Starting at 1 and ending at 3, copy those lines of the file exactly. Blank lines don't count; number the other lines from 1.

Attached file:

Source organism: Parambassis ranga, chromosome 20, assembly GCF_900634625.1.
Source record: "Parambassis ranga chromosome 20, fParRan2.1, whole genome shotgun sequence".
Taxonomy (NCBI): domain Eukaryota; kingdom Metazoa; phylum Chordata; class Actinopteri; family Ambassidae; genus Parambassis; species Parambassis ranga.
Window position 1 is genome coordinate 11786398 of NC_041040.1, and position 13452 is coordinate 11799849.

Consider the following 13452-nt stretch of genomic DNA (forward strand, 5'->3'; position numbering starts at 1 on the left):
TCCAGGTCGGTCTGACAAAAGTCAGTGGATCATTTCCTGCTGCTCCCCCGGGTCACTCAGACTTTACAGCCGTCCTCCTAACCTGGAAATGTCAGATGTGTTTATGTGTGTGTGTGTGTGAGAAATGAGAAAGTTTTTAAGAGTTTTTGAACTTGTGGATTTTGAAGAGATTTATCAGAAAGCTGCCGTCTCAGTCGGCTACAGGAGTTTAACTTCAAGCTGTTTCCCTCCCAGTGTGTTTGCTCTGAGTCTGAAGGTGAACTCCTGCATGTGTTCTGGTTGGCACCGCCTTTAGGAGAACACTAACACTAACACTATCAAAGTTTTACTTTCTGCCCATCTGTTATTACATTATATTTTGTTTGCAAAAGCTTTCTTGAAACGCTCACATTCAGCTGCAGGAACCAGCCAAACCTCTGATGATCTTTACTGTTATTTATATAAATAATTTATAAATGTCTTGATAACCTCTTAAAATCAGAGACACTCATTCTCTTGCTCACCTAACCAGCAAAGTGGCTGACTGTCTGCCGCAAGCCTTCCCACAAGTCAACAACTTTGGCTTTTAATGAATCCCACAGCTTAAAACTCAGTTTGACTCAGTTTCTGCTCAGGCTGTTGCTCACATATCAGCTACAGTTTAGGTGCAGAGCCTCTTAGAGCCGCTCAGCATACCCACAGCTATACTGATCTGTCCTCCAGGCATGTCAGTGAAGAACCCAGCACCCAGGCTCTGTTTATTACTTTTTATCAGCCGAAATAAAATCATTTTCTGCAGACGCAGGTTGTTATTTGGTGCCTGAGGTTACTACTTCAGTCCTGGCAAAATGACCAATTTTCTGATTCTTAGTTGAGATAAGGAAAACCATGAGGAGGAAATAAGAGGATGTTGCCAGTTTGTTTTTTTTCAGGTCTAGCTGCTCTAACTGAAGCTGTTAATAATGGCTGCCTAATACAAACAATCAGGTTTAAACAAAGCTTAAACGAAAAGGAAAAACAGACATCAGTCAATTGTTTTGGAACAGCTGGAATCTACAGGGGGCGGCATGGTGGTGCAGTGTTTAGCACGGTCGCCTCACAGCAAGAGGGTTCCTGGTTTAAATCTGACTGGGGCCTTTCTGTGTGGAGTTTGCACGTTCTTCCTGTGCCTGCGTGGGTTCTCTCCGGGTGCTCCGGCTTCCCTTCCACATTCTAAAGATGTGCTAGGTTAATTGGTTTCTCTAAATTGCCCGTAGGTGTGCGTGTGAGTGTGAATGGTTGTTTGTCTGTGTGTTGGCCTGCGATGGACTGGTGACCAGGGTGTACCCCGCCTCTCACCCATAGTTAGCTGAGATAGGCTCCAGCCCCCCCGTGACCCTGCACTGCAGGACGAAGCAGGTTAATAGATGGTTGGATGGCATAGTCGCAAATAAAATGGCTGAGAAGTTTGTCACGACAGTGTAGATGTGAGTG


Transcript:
Source organism: Parambassis ranga, chromosome 20, assembly GCF_900634625.1.
Source record: "Parambassis ranga chromosome 20, fParRan2.1, whole genome shotgun sequence".
Taxonomy (NCBI): domain Eukaryota; kingdom Metazoa; phylum Chordata; class Actinopteri; family Ambassidae; genus Parambassis; species Parambassis ranga.